The Treasury minister negotiating the funding deal underpinning the devolution of further powers to Scotland has insisted he “remains upbeat” – despite time running out to reach an agreement.
New responsibilities for tax and welfare are being transferred from Westminster to Holyrood via the Scotland Bill.
But the crucial financial arrangement setting out how Scotland’s annual block grant from the Treasury will be adjusted to take account of the new powers remains undecided.
On Monday – after the eighth round of talks – the UK and Scottish governments appeared no closer to doing a deal.
But yesterday, Chief Secretary to the Treasury Greg Hands said he remained “confident” of securing a settlement and was “ready to deal”.
Giving evidence to the Commons Scottish affairs committee, Mr Hands also revealed he had cleared his diary for Monday for a full day of talks in Edinburgh.
His comments fly in the face of the despondent tone struck by Scottish Finance Secretary John Swinney earlier in the week when he said there was still “considerable distance to travel”.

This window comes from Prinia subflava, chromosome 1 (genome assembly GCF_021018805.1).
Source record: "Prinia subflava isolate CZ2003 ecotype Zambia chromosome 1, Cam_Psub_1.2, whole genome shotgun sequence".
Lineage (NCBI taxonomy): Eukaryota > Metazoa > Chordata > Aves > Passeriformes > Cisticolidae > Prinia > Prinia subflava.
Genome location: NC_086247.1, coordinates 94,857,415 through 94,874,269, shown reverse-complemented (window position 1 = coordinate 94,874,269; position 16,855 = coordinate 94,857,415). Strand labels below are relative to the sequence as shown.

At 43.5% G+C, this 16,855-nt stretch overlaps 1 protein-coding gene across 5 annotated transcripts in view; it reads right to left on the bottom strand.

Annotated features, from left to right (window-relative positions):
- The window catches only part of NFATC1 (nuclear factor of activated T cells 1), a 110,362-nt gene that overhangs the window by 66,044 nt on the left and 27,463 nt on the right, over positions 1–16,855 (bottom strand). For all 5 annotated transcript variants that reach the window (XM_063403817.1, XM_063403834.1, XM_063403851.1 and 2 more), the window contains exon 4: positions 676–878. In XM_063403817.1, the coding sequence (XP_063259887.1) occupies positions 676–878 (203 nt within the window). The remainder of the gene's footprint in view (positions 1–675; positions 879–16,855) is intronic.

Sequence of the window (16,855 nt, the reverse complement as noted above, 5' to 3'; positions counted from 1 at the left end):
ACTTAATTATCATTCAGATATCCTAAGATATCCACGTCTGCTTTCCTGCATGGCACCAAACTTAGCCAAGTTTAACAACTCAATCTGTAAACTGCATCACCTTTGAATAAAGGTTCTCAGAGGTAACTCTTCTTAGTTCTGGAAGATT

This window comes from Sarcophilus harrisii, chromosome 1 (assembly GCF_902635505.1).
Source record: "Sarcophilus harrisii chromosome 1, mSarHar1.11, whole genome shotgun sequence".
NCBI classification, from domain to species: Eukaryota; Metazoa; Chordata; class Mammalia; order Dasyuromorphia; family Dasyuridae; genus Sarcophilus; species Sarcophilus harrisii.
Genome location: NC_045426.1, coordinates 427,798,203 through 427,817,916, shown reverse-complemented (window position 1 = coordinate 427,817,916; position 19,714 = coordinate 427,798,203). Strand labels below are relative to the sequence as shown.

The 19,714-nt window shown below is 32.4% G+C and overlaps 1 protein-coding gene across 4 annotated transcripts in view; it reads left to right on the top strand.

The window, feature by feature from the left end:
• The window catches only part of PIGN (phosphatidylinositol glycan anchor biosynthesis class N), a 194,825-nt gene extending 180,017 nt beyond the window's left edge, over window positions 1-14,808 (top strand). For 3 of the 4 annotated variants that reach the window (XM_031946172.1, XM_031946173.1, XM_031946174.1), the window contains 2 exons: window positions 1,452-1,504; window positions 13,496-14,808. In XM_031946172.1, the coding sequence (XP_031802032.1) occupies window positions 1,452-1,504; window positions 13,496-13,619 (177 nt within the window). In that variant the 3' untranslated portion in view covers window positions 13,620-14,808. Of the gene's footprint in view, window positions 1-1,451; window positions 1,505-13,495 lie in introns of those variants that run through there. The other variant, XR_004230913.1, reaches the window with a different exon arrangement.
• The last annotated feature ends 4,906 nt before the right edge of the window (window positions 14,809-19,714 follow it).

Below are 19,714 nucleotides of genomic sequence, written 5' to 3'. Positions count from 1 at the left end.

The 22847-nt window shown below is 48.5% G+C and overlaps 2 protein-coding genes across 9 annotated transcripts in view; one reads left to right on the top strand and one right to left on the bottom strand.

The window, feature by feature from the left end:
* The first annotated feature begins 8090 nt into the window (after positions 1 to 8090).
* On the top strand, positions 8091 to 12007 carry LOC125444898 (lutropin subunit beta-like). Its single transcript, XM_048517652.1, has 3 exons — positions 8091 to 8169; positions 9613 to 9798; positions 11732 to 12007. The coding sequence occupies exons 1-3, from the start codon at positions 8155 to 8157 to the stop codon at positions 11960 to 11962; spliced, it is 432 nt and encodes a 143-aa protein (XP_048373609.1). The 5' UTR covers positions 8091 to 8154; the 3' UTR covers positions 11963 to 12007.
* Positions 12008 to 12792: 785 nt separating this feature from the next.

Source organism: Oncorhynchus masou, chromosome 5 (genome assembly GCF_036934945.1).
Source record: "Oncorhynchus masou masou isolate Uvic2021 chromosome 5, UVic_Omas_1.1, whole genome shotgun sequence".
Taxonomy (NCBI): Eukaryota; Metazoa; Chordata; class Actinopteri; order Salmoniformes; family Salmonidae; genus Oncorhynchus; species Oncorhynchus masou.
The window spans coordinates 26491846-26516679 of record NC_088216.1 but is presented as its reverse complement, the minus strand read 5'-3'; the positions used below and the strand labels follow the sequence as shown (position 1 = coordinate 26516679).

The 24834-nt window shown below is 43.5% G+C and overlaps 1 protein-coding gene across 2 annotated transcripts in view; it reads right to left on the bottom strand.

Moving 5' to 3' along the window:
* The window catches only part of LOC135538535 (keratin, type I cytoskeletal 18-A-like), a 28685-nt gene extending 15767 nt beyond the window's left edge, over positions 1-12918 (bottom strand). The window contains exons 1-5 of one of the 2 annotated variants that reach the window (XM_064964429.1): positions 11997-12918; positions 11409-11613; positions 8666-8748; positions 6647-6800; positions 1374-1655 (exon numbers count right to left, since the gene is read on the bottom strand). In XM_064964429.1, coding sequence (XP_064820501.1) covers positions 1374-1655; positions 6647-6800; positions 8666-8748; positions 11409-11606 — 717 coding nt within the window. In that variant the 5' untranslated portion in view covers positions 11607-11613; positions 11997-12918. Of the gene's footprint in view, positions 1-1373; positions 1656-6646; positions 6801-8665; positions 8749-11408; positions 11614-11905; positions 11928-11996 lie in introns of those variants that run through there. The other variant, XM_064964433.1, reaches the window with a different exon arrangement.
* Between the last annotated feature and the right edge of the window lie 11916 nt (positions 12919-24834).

First Minister Nicola Sturgeon has warned that Scotland stands to lose billions of pounds over the next few years under the Treasury’s proposals.
But Mr Hands insisted they would provide “huge new opportunities” for the Scottish Government to grow the economy.
Meanwhile, Scottish Secretary David Mundell has rescheduled the next stage of the Scotland Bill.
The third day of the committee stage in the House of Lords was due to take place on Tuesday next week, but has been put back to February 22.
In a letter to Bruce Crawford, convener of the Scottish Parliament’s devolution (further powers committee), the Tory frontbencher wrote: “This will allow more time for negotiations between the Scottish and UK governments to progress.
“I want to ensure both the Scottish Parliament and the House of Lords have as much information as possible for their consideration.”
Mr Hands said he expected both parliaments to scrutinise the final proposals.
Shadow Scottish secretary Ian Murray, who led an opposition day debate on the fiscal framework in the Commons yesterday, has criticised the secret nature of the negotiations.
He also urged both administrations not to walk away from the negotiating table until a deal is done.